Tuesday, June 30, 2009
This is Chevy Cat. He belongs to my husband's Aunt Libby and has the run of the house and grounds on Lake Anna in Virginia. We went out to the lake to visit Marc's aunt and uncle yesterday - more on that later - and Chevy Cat made an appearance minutes before we left. He was clearly terrified.
Sunday, June 28, 2009
Saturday, June 27, 2009
Thursday, June 25, 2009
The June 22nd issue of Sports Illustrated contains an article about Charlie Manuel, the manager of the Philadelphia Phillies. The article describes some of Manuel’s experiences as a baseball player in Japan, and it reminded me of You Gotta Have Wa, a chronicle of Japanese professional baseball written by Robert Whiting. My review of You Gotta Have Wa was published in the May edition of Chopsticks NY. Because of word-count restraints and the use of the third person, I decided to rewrite the review for my blog.
Six years ago I rented the movie Mr. Baseball, in which Tom Selleck’s character, a crass American baseball player, experienced culture shock playing in Japan. The premise was interesting, but bad acting, a cheesy ‘80s soundtrack, and an even cheesier mustache made the movie almost unbearable to watch. Still, I was intrigued by the concept of how the game was played in Japan and how Americans conducted themselves as members of Japanese teams. Some time later, I read Robert Whiting’s book You Gotta Have Wa and was reminded of that movie. But more than that, I discovered one of my favorite non-fiction accounts of not only Japanese baseball, but Japanese society.
This year marks the twentieth anniversary of You Gotta Have Wa, and Vintage Books re-released it in March with an updated introduction and afterword. Part baseball guide, part historical reference, part philosophical treatise, You Gotta Have Wa focuses on American players who, like Selleck’s character, were at the end of their MLB careers and couldn’t (or wouldn’t) fit into the Japanese system that sometimes discriminated against them.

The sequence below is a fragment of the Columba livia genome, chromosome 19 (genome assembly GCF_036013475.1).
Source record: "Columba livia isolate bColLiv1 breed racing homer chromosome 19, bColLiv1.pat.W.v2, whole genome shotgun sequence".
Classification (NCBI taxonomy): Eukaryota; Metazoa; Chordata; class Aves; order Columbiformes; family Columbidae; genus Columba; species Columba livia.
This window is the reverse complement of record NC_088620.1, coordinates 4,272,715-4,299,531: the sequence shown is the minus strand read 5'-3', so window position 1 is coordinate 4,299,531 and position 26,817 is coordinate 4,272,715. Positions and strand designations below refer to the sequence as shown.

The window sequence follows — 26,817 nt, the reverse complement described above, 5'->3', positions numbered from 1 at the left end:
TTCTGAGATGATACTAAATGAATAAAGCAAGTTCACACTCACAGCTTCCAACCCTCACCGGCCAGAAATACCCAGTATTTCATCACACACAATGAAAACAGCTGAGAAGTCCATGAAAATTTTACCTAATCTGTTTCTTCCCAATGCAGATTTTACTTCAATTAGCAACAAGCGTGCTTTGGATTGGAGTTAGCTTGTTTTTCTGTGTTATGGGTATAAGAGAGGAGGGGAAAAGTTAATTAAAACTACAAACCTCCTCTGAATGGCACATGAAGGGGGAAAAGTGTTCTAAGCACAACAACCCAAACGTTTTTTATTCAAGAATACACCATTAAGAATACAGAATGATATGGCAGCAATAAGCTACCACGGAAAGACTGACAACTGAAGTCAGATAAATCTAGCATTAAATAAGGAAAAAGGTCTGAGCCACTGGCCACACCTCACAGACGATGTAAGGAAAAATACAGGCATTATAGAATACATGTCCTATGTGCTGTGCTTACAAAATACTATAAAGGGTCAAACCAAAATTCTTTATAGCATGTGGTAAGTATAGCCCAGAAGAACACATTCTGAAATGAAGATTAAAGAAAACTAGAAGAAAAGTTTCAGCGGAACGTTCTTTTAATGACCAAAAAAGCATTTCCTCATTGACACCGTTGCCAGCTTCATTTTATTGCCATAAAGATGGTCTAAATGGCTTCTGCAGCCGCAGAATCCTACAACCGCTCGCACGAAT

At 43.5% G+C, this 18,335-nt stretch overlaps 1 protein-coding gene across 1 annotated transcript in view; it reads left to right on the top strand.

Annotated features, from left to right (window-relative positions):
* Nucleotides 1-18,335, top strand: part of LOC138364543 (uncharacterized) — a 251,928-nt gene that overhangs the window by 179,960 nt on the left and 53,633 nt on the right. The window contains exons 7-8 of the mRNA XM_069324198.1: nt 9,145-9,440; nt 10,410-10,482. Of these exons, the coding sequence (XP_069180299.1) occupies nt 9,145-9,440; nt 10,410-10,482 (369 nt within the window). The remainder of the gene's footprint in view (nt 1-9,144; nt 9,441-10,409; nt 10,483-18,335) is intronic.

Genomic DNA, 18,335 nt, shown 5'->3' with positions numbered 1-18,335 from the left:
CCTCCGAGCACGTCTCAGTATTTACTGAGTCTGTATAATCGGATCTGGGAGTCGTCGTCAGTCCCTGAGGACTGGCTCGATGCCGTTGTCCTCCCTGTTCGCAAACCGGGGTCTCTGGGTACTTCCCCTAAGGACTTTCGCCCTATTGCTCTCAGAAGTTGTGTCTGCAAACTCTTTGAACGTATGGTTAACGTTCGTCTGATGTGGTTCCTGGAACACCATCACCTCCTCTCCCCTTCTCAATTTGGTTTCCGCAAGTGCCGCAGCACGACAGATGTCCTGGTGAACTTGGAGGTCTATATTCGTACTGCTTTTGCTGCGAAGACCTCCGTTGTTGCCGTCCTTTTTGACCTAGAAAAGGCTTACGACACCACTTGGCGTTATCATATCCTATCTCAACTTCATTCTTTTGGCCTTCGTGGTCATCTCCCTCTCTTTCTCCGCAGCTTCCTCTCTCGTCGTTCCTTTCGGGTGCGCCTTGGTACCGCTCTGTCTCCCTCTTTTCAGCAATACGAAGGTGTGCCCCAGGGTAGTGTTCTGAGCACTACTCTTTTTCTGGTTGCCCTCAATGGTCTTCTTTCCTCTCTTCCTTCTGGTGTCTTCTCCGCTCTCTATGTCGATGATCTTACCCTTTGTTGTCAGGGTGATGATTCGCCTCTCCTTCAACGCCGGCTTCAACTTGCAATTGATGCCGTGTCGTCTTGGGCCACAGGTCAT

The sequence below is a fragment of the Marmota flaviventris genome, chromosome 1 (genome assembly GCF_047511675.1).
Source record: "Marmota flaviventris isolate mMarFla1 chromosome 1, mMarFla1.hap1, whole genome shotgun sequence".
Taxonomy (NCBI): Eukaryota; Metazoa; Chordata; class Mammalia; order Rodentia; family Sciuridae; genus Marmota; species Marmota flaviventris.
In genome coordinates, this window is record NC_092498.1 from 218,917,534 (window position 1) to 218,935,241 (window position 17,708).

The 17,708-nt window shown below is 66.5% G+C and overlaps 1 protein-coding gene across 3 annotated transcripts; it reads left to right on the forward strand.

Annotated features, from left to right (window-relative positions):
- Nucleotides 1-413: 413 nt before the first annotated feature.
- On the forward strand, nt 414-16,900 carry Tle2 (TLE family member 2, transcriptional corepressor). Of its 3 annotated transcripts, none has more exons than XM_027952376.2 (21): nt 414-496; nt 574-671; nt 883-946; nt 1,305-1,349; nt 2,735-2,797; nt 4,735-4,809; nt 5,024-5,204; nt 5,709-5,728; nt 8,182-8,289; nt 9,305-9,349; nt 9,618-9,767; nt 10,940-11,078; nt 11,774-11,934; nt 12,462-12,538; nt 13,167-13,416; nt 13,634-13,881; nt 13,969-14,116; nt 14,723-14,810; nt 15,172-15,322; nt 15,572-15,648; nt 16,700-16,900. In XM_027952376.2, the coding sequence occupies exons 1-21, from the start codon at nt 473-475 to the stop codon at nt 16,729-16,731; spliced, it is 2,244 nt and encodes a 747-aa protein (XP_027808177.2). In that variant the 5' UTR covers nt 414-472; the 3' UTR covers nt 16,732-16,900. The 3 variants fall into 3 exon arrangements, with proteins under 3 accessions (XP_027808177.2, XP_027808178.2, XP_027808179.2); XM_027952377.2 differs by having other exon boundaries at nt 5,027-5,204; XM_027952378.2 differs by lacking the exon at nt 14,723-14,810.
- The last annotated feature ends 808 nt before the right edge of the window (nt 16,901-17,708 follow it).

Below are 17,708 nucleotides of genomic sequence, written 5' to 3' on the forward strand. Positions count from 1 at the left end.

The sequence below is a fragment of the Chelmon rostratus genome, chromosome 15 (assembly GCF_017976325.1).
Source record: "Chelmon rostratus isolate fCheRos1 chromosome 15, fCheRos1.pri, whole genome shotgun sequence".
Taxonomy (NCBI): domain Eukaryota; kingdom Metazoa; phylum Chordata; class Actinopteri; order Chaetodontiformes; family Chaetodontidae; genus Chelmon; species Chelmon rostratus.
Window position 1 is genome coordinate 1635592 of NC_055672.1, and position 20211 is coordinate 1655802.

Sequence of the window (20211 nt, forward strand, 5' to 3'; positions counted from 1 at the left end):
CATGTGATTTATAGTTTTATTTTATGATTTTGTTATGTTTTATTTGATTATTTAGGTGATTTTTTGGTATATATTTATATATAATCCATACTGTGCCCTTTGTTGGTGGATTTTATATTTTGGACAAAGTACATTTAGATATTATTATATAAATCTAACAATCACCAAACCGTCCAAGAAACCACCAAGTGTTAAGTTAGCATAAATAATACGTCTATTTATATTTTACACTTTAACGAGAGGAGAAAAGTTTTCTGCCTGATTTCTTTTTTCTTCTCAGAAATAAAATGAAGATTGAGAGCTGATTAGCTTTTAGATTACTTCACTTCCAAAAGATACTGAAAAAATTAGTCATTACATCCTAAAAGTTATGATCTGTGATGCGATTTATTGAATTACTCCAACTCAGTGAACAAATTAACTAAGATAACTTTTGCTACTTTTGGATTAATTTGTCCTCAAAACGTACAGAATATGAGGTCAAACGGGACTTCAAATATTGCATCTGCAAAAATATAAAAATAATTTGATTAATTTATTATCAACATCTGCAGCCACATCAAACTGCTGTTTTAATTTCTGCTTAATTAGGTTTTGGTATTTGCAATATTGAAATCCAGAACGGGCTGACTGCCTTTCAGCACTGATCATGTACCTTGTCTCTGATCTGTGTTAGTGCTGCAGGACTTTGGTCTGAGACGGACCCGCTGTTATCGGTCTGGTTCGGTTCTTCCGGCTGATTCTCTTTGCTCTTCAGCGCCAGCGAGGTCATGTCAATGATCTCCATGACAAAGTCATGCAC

Whiting's book isn't just about baseball. It’s about cultural attitudes and the impact of sports on those attitudes. The book is a well-written, easy-to-read look at how baseball went from an American pastime to a defining element of Japanese society. Whiting, an American living in Tokyo, skillfully describes how baseball parallels the uniquely Japanese concept of group harmony, or wa: The group is always more important than the individual. According to my Japanese-English dictionary, the meaning of wa is “peace, harmony (between people).” Sounds simple, but it isn’t if you aren’t Japanese. Whiting’s book recounts what happens when uninformed American athletes showed up in Japan to play ball and had no idea what was in store for them. Wa is at the very core of Japanese society, and, as Whiting explains, it is what holds a team together. It is the essence of the Japanese spirit, and many Japanese think of their society as having parallels in baseball. It was this concept, perhaps more than any other, which baffled the Americans whom Whiting interviewed. The U.S. coddles its stars and gives them freedom while Japanese players, from the youngest bench warmer to the most revered celebrity, work as hard as any corporate sarariman. Through misunderstanding group harmony, many Americans disrupted team harmony. To understand why baseball means so much to Japanese society is to understand Japanese society itself. Whiting takes us through the history of Japanese baseball and how the game compares to the spirit of the people, the essence of their very meaning of existence. It may seem a bit maudlin, but the principles of the game reflect the nation’s very “Japaneseness.”